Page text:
This guide will help you find and use key resources for environment subjects.

Finding books

To find books and ebooks use Discover. Watch a short video to help improve your search.

Where are my books in the Library?

You will find relevant books throughout the Library, for example:

  • Environmental chemistry: 574, level 3
  • Environmental engineering: 628, level 2
  • Legal aspects: 344, level 4
  • Social aspects: 363, level 3

For help ask a member of staff on the floor or watch Find a book in the Library.

Many of our books are online, watch Find and use ebooks to learn more.

Finding journals

Use Discover to search for journal articles on a topic or to search for a journal by title. Watch our short videos Find a Journal by Title and Browse Journals by Subject to improve your search.

Key journals

Your lecturer may recommend specific titles, but you can also browse our journal collection to see what journals we have for your subject area.

Finding and using databases

Databases enable you to do a more strategic search than you can on Discover. They help you find information quickly and efficiently by allowing you to search using a combination of search terms, to filter and narrow your results (by date or subject area for example) and save your searches for later.

Key databases


These databases cover a wide range of subject areas and are a good starting point if you're not sure where to search for information.

  • ProQuest: an extensive multidisciplinary database covering a wide range of subjects. Use the filters in the results screen to narrow to journal articles, or limit the date range. If ProQuest is too general, use the option “change databases” to search just a part of the database, for example try the ProQuest Environmental Science Collection.
  • Science Direct: a full text scientific database offering access to peer reviewed journal articles and book chapters focusing on research in science, technology and medicine
  • SpringerLink: access to journals, books, series, protocols and reference works, including a wide range of environment resources.
  • Web of Science: easy to use, high quality sources of scientific research. Features information on the number of times an article has been cited and the journal impact factor.

Environment specialist

These databases are subject specific, offering a more focused search.

  • British Standards Online (BSOL): full text of over 60,000 British, adopted European and International standards includes the complete set of all Eurocodes in full text.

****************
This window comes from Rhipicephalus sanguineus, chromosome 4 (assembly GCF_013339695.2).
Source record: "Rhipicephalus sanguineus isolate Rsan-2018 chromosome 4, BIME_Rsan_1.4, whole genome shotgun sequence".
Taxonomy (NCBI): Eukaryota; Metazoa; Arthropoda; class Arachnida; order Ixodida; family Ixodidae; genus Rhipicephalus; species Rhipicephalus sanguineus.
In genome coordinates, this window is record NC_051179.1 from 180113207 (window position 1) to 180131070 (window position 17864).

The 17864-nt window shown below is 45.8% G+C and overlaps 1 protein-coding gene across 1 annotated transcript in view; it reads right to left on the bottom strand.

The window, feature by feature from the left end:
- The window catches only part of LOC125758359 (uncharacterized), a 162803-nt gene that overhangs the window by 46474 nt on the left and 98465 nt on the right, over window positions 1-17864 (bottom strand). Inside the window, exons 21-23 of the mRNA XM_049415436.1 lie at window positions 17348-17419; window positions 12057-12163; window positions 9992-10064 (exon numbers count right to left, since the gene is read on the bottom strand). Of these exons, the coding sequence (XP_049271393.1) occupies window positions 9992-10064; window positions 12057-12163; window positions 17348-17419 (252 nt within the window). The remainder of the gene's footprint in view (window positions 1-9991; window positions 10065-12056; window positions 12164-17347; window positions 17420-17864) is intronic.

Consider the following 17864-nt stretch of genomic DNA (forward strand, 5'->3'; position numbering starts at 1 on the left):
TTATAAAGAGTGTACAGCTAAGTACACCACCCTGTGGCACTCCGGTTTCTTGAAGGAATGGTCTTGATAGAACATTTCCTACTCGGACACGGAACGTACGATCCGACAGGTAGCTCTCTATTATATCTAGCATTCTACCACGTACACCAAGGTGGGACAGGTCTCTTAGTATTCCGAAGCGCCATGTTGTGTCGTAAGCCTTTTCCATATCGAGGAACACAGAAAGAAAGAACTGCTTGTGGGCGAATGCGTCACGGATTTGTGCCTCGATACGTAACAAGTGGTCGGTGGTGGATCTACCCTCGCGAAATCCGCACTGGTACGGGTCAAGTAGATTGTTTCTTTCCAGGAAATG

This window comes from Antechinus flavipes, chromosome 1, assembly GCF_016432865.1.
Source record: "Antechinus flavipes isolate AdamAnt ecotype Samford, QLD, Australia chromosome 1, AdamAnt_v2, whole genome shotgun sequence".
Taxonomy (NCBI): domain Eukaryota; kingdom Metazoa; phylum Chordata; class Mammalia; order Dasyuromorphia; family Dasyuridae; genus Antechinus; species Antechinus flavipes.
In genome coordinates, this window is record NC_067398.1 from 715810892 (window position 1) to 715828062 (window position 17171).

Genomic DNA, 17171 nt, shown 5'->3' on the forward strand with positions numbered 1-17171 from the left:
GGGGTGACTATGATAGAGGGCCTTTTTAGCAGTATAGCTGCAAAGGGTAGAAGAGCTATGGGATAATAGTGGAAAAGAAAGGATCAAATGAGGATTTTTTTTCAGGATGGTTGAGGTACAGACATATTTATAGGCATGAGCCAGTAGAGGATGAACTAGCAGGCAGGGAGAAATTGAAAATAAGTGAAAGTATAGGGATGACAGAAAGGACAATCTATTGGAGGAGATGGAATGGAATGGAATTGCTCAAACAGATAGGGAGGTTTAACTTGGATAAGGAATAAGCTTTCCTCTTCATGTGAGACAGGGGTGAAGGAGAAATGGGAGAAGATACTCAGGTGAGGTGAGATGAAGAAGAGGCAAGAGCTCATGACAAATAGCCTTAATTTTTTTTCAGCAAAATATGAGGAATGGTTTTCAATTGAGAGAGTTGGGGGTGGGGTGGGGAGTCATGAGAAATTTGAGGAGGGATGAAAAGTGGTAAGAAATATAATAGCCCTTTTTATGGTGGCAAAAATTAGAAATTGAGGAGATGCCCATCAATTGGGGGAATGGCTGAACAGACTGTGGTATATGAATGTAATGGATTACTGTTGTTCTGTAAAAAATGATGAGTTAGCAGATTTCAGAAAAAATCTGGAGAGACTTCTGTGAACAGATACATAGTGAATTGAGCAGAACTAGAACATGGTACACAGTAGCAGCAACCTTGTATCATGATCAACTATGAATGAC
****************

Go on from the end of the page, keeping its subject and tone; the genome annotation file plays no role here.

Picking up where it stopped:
• Compendex: the broadest and most complete engineering literature database in the world with over 20 million indexed records from 77 countries across 190 engineering disciplines.
  • Construction Information Service: full text industry and technical information - contracts, current regulations and related news and briefings.
  • Digimap: maps and map data - we subscribe to Digimap Ordnance Survey collection, Historic Digimap, Geology Digimap and Environment Digimap.
  • GreenFILE: a collection of scholarly, government and general-interest titles including content on global warming, green building, pollution, sustainable agriculture, renewable energy, recycling, and more.
  • Knovel: a wide selection of DRM free ebooks on a range of engineering subjects as well equations and tables with dedicated Earth Science and Environment and Environmental Engineering collections. A useful mobile app and browser add-in are also available.
  • Occupational Health and Safety Information Service (OHSIS): industry and government information from key health, safety and environmental management publishing organisations covering legislation, guidance, standards and best practices.

There is some overlap between the databases but every database also has unique content. Some databases provide help guides - these are available within the Discover record for that database. If you need further support, contact your librarian.


Websites can offer a range of information, for example policy documents and statistics, which may be difficult to find elsewhere.

There are lots of useful websites freely available, including those run by governmental agencies like the Scottish Environmental Protection Agency (SEPA) and the UK Environment Agency, intergovernmental organisations like the International Energy Agency and professional bodies like the Energy Institute.

The Online Ethics Centre for Engineering and Science is a repository of resources on science, engineering, and research ethics, for engineers, scientists, scholars, educators and students.

With such a wide variety available you need to ensure that the sites you are using are trustworthy. We provide guidance on evaluating websites.